We walked and talked for a minute, while we gulped down some pretzels, Honeystingers and SOS Rehydrate. And as we started jogging again, Hope mentioned that her quads were cramping pretty badly, which isn’t surprising given this was her first ever trail run of any kind of significant distance (aka she’s a badass and slightly crazy….which you know I love!). She kept moving along steadily and quickly even with the cramping – which I imagine she’s learned how to do from all of her badass marathon running – if I were out running that kind of distance on the roads, you know I’d be cramping up (and likely also whining). But she kept on, positive attitude and all.
We were on some beautiful single-track trails, the sun was shining through the trees and things started to get strangely familiar….and just as Hope was asking whether we had far to go to to the next aid station (AKA Casey and Abbie in the car), we spotted Abbie and Casey walking toward us on the trail. I was just about to tell her that we likely had less than a mile to go, all thanks to memory, no thanks to my watch that is confused every time I run the trails in Forest Park.
We jogged to the car with Casey and Abbie, gulped down some water and SOS and ditched our packs for our last 5 miles out there. Abbie had been napping for the last several hours so I decided to take her with us and it felt really freeing to have her running (aka slightly pulling) ahead with no pack to weight me down. Somewhere around mile 27 (the furthest Hope had ever run before), it started raining. And then it started hailing. And it was kind of beautiful and magical and amazing. Well, to me, anyway. Abbie certainly didn’t think so.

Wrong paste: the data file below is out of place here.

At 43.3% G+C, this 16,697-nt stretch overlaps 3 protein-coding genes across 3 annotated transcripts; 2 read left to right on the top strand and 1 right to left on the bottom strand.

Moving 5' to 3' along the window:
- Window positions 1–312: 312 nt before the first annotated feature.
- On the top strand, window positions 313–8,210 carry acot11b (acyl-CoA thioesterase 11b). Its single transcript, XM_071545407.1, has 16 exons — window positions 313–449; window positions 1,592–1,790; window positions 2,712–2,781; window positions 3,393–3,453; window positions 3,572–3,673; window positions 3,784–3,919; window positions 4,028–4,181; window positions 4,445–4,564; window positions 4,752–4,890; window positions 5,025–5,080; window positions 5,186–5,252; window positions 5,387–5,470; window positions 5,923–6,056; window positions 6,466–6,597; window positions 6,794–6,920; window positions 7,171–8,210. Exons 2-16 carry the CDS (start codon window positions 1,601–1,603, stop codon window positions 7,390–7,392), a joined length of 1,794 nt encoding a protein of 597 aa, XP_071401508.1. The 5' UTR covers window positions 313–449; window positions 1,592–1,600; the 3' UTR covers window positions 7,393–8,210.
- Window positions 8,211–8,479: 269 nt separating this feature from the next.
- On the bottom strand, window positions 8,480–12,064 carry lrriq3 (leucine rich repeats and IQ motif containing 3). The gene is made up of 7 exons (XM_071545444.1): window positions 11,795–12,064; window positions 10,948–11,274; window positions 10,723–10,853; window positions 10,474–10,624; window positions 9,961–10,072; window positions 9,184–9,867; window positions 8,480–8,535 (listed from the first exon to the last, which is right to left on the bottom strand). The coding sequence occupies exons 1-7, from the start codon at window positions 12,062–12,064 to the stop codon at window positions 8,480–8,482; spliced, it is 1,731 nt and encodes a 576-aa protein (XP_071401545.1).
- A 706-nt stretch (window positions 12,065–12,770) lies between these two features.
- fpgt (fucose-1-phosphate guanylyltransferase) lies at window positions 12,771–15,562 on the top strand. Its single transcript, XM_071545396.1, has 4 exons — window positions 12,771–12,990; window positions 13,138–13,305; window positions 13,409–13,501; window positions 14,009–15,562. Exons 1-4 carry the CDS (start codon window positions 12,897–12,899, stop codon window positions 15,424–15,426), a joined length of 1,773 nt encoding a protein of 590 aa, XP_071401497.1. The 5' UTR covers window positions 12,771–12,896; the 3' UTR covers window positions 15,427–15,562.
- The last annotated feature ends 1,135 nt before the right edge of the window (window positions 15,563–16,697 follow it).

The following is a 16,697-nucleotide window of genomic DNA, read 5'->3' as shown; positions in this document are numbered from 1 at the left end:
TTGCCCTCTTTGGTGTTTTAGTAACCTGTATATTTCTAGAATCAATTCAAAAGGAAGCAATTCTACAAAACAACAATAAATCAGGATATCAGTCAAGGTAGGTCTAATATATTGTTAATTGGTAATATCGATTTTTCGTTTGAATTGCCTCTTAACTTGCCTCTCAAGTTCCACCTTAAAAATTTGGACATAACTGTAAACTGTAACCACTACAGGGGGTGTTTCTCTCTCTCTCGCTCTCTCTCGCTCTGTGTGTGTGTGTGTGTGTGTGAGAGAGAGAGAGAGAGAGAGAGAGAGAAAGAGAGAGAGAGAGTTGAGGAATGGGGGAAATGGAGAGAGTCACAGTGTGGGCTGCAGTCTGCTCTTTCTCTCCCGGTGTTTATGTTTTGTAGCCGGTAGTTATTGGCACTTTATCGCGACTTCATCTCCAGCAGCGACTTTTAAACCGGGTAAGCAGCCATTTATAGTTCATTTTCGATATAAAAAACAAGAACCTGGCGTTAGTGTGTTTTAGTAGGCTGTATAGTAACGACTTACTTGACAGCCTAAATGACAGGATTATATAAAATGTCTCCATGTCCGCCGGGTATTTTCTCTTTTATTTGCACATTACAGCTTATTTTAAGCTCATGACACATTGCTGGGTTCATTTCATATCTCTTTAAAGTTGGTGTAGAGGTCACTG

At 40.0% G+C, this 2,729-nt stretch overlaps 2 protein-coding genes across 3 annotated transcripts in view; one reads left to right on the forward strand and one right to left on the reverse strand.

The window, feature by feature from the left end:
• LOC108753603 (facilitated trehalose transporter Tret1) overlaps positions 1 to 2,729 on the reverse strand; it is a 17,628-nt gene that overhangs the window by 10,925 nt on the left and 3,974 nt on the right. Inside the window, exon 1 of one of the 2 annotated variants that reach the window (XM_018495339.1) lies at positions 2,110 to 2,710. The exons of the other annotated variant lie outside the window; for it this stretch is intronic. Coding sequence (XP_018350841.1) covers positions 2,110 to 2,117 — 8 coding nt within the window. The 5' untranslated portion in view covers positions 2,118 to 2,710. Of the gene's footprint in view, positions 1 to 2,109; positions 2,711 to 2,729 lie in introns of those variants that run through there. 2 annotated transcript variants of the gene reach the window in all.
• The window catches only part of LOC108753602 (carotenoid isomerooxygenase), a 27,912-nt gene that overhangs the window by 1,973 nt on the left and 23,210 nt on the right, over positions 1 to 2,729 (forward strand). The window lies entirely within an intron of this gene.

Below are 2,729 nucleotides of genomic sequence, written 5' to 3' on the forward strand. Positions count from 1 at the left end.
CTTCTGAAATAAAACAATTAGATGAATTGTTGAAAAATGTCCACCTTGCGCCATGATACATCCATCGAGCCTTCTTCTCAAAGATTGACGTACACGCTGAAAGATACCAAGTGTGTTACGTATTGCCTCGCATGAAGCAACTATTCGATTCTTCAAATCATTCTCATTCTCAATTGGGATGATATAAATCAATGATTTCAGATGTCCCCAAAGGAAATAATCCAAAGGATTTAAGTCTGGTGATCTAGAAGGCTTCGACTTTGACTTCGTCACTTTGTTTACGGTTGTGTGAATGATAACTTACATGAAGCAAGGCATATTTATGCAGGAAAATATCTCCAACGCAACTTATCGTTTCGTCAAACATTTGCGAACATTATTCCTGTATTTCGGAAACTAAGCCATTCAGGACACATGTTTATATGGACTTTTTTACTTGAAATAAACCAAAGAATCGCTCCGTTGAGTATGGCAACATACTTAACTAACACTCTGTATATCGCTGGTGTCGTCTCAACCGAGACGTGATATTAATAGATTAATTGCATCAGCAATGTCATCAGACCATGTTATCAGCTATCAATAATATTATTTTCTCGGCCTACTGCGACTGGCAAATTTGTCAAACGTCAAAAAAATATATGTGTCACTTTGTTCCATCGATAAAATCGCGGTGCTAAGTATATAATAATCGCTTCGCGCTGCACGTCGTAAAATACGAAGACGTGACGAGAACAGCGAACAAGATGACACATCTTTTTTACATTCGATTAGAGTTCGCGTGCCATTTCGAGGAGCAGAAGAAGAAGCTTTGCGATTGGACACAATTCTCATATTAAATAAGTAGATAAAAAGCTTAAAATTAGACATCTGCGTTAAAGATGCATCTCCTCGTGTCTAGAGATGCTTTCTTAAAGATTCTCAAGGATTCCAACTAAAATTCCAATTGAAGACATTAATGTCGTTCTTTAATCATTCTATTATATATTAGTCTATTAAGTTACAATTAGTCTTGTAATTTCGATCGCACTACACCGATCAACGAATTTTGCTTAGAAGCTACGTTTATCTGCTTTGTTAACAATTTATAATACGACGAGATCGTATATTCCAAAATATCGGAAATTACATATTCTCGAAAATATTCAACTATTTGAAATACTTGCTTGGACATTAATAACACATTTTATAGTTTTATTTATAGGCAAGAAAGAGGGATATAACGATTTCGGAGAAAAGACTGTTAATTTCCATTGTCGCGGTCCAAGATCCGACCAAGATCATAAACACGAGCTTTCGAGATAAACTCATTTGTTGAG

Given Abbie’s strong distaste for rain, I decided to charge on ahead in hopes that I would get to the finish line (AKA Casey’s car), drop Abbie off and then run back in time to run in to the finish line with Hope…or…errr, the road…err, the car.
I really had to push myself the last 3 miles – I was willing my body with each breath to run a little faster and keep the pace even on the inclines – and with all the pushing and charging on ahead, all the thoughts started hapening and swirling around in my head: good 100 mile training, you should have put in more miles, you should have run more hills, why aren’t you training harder, faster, stronger…..all these thoughts kept repeating themselves in my head until I saw the clearing up ahead. YAY the final climb.
When I got to the car, Casey seemed surprised to see me which meant my plan to push it had worked. I handed off the dog and then made my way back out on the trail to run Hope’s last mile or so with. And as I was making my way back to her, I started a different train of thoughts…and began to realize that I needed to stop beating myself up for what I didn’t do before this race…but embrace the things that I did do…and be cool with it. Like really cool with it.
About a mile from the finish, I saw her coming down the hill. She was smiling and moving beautifully. And I waited just at the bottom to run it in with her. We got to the end of the road, exchanged high-fives and hugs (I am SO beyond proud and have so much admiration for her total badassness out there!) and then attempted to scrape some mud off our bodies while doing a quick Yelp search for somewhere to eat bread.
We ended up at La Provence & Petit Provence on Division and had sandwiches and coffee and then ordered loaves of bread and pastries to go.
I was in heaven. Long run and a day long #breadcleanse – what more does a girl need?
Oh wait….puppy snuggles. Because you can’t just live on long runs and bread…
Thanks and congrats to Hope on her first 30 miler! And a big pat on the back to me as well for logging some much needed miles.
Stay sweaty friends!